Published On: 14/12/20204 min read

By Adam Craig, Head of B2B and corporate at Storm Communications


Christmas is the season of joy, of gift-giving, and of families united. Sadly, all these things will be put to the test over the festive period this year, with COVID-19 continuing to affect every corner of the globe.

Wherever we live, one way or another, 2020 has been a year of change. As we approach the new year, it goes without saying that the way we shop, travel or even communicate with our families has taken on a different form. And so too has the way we consume information.

If coronavirus has been a career defining moment for those working in the field of medical science, it has been a critical one for the media sector. Journalists and publications – the ones that have survived – are now having to do even more with less. Advertising revenues have dried up. Editorial teams were put on furlough and planning for future activity became impossible.

Having worked in communications for 13 years, I was recently asked what the biggest challenge has been in the sector during the COVID pandemic. For me the answer was simple. It’s the speed at which the media landscape evolved, driven by the way people changed their information consumption habits.

What do I mean by that? To put it into context, a study by DoubleVerify revealed that daily online content consumption around the world soared from an average from 3 hours 17 minutes to 6 hours 59 minutes at the beginning of the pandemic. Furthermore, a June report from data analytics company Nielsen found that in March individuals in Italy spent 180% more time reading news online relative to the same month last year – this figure was 125% in Thailand, 78% in Japan and 52% in Australia.

Backing that up, in Q1 2020 the average total of daily active users on Twitter – seeking out real time news – reached approximately 164m, an incredible 23% up on 2019. Elsewhere, TV channels saw viewer numbers increase between 10-20% over the summer months, when they usually decrease due to people spending more time outdoors. In the UK, nearly a quarter (24%) of younger audiences are now getting their news on Instagram.

Of course, we ensured that all our corporate clients pivoted with the times. Our strategy turned to creating educational and exciting content pushed out to the clients’ own social media channels through animated videos and visual posts, and drove external messaging via predominantly online media outlets.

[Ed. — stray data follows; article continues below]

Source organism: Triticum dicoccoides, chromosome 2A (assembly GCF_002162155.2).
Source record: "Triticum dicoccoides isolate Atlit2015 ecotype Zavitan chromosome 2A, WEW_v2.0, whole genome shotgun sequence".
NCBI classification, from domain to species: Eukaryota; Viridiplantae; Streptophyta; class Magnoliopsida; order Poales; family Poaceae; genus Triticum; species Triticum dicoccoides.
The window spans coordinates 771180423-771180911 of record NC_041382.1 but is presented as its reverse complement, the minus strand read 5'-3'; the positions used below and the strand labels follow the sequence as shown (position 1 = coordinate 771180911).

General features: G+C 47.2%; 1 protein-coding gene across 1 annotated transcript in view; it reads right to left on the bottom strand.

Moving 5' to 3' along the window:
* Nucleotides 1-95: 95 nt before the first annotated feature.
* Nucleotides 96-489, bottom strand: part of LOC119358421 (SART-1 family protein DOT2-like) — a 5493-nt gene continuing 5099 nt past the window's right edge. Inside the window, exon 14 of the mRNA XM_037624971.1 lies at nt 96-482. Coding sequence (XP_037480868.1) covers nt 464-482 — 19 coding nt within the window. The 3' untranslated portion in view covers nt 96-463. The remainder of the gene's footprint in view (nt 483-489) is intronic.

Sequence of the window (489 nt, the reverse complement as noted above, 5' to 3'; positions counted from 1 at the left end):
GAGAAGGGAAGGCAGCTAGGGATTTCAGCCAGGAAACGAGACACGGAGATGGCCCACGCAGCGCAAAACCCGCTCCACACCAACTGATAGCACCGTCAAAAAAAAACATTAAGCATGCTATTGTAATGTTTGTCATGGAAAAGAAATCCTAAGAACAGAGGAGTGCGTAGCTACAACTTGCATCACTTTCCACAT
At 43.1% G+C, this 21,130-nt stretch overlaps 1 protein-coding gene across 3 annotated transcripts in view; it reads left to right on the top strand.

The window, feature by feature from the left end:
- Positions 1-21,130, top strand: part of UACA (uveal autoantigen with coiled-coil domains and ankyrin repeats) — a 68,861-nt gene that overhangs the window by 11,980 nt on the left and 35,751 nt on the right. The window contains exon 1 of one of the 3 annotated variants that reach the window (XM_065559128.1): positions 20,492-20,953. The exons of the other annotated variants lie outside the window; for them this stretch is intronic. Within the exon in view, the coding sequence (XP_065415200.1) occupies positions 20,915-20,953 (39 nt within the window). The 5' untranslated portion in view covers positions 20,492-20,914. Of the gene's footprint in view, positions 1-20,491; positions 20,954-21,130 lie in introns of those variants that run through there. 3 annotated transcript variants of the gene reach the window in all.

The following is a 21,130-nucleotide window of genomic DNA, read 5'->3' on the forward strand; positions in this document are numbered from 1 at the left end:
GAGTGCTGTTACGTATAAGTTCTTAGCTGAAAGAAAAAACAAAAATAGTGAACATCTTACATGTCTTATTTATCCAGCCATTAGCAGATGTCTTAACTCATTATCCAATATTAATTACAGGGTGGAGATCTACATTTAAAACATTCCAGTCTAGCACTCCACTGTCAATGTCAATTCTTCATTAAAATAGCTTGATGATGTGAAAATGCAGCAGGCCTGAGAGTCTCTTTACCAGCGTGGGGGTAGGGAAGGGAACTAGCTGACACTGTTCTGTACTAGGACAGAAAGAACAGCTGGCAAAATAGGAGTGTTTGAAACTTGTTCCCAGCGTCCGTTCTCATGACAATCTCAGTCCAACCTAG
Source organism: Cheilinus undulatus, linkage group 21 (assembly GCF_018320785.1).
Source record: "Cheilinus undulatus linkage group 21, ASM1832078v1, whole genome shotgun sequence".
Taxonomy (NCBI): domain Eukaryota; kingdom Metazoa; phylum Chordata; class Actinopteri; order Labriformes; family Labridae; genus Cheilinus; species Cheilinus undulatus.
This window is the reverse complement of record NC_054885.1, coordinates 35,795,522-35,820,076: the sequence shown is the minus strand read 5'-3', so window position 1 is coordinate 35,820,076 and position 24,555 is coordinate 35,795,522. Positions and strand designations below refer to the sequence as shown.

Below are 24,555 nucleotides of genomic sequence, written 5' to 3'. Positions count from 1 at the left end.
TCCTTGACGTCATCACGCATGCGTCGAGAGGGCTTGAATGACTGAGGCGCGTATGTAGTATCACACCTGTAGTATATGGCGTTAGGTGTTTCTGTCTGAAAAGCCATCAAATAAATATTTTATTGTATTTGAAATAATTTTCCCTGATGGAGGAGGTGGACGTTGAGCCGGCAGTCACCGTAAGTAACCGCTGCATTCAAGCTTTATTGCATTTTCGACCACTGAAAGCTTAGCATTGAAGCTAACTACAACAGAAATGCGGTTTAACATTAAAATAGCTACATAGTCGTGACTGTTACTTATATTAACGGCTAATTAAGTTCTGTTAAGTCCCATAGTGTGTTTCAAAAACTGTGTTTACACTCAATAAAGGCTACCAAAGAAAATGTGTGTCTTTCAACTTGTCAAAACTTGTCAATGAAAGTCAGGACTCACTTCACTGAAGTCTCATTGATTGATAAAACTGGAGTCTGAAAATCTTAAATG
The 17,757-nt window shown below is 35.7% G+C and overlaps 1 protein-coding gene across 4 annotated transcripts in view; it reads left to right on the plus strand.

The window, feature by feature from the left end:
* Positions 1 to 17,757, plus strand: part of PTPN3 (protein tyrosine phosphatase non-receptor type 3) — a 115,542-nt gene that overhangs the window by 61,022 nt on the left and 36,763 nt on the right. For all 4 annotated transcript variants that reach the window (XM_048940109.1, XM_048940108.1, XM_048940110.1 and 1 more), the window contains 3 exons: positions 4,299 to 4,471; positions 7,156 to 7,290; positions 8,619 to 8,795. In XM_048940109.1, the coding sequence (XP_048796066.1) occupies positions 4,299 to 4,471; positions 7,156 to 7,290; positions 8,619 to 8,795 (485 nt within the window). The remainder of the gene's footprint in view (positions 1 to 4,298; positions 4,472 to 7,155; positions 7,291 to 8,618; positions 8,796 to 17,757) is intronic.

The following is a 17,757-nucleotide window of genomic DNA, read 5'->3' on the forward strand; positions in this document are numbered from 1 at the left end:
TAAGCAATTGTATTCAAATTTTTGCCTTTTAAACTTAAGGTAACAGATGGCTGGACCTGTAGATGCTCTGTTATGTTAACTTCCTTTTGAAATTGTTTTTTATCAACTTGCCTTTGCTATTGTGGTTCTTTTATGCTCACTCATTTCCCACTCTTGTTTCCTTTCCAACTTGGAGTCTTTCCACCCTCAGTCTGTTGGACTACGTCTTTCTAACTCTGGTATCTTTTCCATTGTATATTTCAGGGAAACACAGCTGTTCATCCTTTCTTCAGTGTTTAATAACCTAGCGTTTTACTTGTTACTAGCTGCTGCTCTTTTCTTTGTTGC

Podcasts have had an up and down run of late. After a reported drop in podcast listening during the lockdown, that was widely attributed to people not commuting as much, Reuters Institute for the Study of Journalism (RISJ) data has now shown a rebound. Across 20 countries, 31% of audiences are now tuning into a podcast (44% in Spain but only 22% in the UK), with news and politics shows are among the most popular.

Ultimately, the data demonstrates that the way we are now consuming information has pivoted away from the norm. With millions of people across Europe furloughed, trade media readership went into freefall, podcasts flatlined, and there was more free time to spend on social media, browsing the internet, listening to the radio or watching TV (not always Netflix!).

It was interesting to see radio stations reinventing themselves and being rewarded with record online listening figures as a result, after seeing them spiral for many years. The pandemic has given local radio, in particular, a much-needed shot in the arm, as they’ve sought out engaging new content that resonates with people during lockdowns.

Despite changes in the way we are consuming information, there is still an overwhelming desire to seek out credible news sources. Along with COVID, ‘fake news’ is probably the term of 2020, which is why we’re now seeing the giants of social media auditing their content, as one certain president has found out recently.

As the world slowly starts to recover from this bizarre year, we will see yet more changes in the media landscape. However, the shift to digital will clearly remain. We’ve been moving in that direction for some time now and COVID has simply forced the hand of many publishers.

What will be interesting is whether radio and TV can continue its renaissance, and if regulation can help filter out disinformation online. If governments can sort out the minefield that is the latter point, then I expect 2021 will be an exciting year for communication professionals around the world as they clamber to run more informative digital campaigns on social channels and elsewhere. And if more ad revenue is pumped into digital, I’m not certain there is much of a future for our old friend, the printed media.

One thing is for certain. The media landscape will change many more times in our lifetime. Let’s just hope it’s not driven by a pandemic next time!